The Sharing Knife, Passage (Vol. 3) and Horizon (Vol. 4), Lois McMaster Bujold
Lois Bujold may be best known for her multi-book Vorkosigan saga, but she has also written several alternate-universe fantasy novels. There are the Chalion novels, two of which are set in a series of small kingdoms reminiscent of Spain in the 15th century, and the third in a version of the Holy Roman Empire. These books have a very interesting theology, centered in an unusual Holy Family that includes the Mother's Bastard. Interactions with the five gods drive the plots of these books, particularly the Bastard, a trickster with a wicked sense of humor.
The Sharing Knife series, on the other hand, is set in an AU North America. In that world, the land erupts from time to time in malices, entities that suck the life-force from everything around them to create themselves and armies of creatures like them. Humans who come in contact with the malices, also known as blights and bogles, end up etther as food or mind-controlled slaves. For generations the Lakewalker people have dedicated themselves to fighting malices. Lakewalkers can sense the life-force in everything, which they call ground, and this "ground-sense" enables them to detect malices. They spend their time patrolling the land for emerging malices, who can only be killed with a special sharing knife. Lakewalkers facing death can "share" that death through ritual means, binding it to the knife, their last contribution to the war on these evils.
This constant struggle is made more complicated by "farmers," non-Lakewalkers who are constantly pushing the boundaries of their settlements in search of new lands (the parallels between Native Americans and European settlers are obvious, malices aside). Farmers don't have ground-sense, which makes them vulnerable to malices. Those who have never experienced a malice directly, or seen the blight they leave behind, resent the Lakewalkers. They also tell strange stories about Lakewalker sorcery, particularly the creation of the sharing knives, which are made of human bone.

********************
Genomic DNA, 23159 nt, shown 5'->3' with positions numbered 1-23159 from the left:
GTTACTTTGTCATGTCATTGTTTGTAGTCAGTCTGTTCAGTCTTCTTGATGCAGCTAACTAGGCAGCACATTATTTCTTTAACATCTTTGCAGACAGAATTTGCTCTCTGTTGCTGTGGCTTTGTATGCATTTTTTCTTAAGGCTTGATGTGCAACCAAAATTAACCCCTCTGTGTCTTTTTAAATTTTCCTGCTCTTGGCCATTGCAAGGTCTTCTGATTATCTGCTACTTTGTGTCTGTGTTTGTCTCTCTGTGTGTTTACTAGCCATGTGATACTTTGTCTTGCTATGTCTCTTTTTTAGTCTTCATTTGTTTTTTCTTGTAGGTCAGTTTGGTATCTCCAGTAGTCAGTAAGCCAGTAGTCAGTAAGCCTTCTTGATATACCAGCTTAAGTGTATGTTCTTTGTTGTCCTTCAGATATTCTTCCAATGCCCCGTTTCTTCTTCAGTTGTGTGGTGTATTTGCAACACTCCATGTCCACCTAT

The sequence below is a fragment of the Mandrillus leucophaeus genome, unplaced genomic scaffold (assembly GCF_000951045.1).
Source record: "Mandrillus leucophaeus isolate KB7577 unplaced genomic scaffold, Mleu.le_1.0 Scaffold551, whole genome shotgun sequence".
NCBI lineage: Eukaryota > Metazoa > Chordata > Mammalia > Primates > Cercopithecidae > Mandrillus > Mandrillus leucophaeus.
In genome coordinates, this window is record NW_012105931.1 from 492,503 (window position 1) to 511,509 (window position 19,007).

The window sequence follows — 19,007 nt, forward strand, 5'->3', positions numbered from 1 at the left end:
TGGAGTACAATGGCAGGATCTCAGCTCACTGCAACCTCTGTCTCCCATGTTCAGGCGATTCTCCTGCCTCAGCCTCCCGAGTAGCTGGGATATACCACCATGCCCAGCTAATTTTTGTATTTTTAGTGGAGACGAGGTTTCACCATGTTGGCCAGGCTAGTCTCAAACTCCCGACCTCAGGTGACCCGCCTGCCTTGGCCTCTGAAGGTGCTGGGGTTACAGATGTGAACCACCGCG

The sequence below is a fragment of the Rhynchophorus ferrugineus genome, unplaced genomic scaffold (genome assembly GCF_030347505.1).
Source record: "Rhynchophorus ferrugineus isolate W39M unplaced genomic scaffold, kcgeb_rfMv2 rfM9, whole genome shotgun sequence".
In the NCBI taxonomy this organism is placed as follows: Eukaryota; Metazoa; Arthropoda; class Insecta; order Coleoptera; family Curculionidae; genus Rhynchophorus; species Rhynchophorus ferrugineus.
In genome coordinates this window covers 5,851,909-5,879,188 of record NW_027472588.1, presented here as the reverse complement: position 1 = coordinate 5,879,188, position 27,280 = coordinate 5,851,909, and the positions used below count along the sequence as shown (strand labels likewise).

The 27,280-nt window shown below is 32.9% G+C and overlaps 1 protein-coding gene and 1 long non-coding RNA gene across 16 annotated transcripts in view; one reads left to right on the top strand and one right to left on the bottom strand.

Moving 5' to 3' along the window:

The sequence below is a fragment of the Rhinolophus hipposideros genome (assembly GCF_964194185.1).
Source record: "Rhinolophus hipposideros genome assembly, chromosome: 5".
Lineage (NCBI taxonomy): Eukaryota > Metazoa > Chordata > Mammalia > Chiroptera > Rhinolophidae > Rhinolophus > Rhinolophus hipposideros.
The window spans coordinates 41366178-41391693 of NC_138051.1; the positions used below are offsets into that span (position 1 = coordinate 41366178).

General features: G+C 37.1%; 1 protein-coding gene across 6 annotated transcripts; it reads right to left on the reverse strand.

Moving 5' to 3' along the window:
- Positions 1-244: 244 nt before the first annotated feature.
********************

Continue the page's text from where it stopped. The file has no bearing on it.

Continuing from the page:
(Spoilers for all the Sharing Knife books follow.)
In the first book of this series, we meet Fawn, a young woman running away from home, pregnant by a neighboring farmer who won't marry her and unwilling to face her family. She is caught by a new malice's creatures (called mud-men), and rescued by Dag, an older Lakewalker. In the course of this, she kills the malice with his sharing knife and miscarries her child. She and Dag quickly fall into mutual lust and later into bed, despite the strong prohibitions against such liaisons in both farmer and Lakewalker societies. Eventually they return to Fawn's home, where over the objections of her family they are married ("string-bound" in Lakewalker terms). In the second book, they travel up to Dag's family encampment, where his relatives refuse to accept his farmer bride (and where we learn more about Lakewalker life).